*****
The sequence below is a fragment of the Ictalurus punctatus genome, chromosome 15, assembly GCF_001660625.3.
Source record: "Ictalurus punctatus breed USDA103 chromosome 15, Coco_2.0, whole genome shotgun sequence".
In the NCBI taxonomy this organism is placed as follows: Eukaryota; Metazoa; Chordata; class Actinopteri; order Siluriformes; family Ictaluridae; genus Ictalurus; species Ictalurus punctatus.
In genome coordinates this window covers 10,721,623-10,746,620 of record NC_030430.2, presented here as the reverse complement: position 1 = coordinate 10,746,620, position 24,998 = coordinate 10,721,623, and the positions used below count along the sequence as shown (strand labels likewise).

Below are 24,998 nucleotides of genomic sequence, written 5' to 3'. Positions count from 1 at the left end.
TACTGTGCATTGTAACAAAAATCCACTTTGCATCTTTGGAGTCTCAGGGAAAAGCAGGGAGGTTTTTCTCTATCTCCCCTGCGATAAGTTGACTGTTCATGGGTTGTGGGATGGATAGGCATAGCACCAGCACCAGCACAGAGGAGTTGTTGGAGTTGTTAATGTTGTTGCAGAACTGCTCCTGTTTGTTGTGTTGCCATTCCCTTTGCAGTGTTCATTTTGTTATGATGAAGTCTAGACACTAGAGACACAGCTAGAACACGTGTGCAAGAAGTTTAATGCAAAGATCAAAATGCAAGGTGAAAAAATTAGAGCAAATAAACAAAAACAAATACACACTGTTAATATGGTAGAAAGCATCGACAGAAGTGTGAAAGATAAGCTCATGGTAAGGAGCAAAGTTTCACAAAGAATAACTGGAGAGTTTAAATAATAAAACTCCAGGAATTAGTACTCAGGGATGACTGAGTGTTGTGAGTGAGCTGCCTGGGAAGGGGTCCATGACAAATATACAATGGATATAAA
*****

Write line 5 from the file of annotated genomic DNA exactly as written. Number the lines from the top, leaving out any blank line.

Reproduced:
Below are 24,998 nucleotides of genomic sequence, written 5' to 3'. Positions count from 1 at the left end.